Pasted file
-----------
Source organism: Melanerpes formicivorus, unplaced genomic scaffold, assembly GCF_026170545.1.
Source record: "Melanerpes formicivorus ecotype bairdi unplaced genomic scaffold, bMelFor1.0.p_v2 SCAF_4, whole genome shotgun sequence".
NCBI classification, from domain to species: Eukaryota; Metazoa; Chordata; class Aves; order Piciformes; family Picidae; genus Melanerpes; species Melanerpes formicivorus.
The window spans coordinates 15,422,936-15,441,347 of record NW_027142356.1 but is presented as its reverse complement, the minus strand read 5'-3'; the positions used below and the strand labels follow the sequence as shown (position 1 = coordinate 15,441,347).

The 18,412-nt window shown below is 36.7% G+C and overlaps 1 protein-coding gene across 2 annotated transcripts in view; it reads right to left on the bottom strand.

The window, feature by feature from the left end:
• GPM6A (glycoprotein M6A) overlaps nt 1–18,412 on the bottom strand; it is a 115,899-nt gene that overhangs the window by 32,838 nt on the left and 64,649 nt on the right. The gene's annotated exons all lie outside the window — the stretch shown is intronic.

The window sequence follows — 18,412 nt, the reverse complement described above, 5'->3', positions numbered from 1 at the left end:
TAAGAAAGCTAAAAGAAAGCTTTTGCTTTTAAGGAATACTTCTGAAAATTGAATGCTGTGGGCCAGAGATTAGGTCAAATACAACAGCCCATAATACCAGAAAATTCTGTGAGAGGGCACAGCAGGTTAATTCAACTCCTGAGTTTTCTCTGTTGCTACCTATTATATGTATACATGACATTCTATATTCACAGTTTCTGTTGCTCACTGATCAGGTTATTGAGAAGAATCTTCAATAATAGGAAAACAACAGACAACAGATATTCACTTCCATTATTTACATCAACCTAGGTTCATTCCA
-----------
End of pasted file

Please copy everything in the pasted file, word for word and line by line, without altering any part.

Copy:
Source organism: Melanerpes formicivorus, unplaced genomic scaffold, assembly GCF_026170545.1.
Source record: "Melanerpes formicivorus ecotype bairdi unplaced genomic scaffold, bMelFor1.0.p_v2 SCAF_4, whole genome shotgun sequence".
NCBI classification, from domain to species: Eukaryota; Metazoa; Chordata; class Aves; order Piciformes; family Picidae; genus Melanerpes; species Melanerpes formicivorus.
The window spans coordinates 15,422,936-15,441,347 of record NW_027142356.1 but is presented as its reverse complement, the minus strand read 5'-3'; the positions used below and the strand labels follow the sequence as shown (position 1 = coordinate 15,441,347).

The 18,412-nt window shown below is 36.7% G+C and overlaps 1 protein-coding gene across 2 annotated transcripts in view; it reads right to left on the bottom strand.

The window, feature by feature from the left end:
• GPM6A (glycoprotein M6A) overlaps nt 1–18,412 on the bottom strand; it is a 115,899-nt gene that overhangs the window by 32,838 nt on the left and 64,649 nt on the right. The gene's annotated exons all lie outside the window — the stretch shown is intronic.

The window sequence follows — 18,412 nt, the reverse complement described above, 5'->3', positions numbered from 1 at the left end:
TAAGAAAGCTAAAAGAAAGCTTTTGCTTTTAAGGAATACTTCTGAAAATTGAATGCTGTGGGCCAGAGATTAGGTCAAATACAACAGCCCATAATACCAGAAAATTCTGTGAGAGGGCACAGCAGGTTAATTCAACTCCTGAGTTTTCTCTGTTGCTACCTATTATATGTATACATGACATTCTATATTCACAGTTTCTGTTGCTCACTGATCAGGTTATTGAGAAGAATCTTCAATAATAGGAAAACAACAGACAACAGATATTCACTTCCATTATTTACATCAACCTAGGTTCATTCCA